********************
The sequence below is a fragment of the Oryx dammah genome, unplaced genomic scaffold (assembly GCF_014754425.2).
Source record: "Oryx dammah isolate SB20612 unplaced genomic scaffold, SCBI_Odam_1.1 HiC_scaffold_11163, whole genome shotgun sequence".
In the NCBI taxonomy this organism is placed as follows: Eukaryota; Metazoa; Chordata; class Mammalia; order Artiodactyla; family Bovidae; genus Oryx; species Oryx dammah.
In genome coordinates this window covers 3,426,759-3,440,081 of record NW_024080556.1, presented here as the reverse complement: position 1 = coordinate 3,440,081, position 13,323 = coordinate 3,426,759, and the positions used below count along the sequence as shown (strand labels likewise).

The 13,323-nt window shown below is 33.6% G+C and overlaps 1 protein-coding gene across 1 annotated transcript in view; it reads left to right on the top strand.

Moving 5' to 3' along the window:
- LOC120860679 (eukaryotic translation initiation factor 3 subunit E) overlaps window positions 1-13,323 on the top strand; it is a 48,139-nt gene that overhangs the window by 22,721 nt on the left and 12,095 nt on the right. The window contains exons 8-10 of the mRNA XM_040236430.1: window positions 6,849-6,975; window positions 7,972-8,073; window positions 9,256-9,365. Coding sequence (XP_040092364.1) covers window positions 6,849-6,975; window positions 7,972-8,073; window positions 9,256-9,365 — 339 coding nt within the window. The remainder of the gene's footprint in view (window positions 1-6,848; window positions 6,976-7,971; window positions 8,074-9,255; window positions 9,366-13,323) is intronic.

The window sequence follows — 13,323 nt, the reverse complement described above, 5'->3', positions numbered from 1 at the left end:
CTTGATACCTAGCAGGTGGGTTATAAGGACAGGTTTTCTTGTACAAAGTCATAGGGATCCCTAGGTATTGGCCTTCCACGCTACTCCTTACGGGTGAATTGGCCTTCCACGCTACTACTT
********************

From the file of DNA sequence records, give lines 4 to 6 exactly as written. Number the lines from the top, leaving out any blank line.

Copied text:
In genome coordinates this window covers 3,426,759-3,440,081 of record NW_024080556.1, presented here as the reverse complement: position 1 = coordinate 3,440,081, position 13,323 = coordinate 3,426,759, and the positions used below count along the sequence as shown (strand labels likewise).

The 13,323-nt window shown below is 33.6% G+C and overlaps 1 protein-coding gene across 1 annotated transcript in view; it reads left to right on the top strand.

Moving 5' to 3' along the window: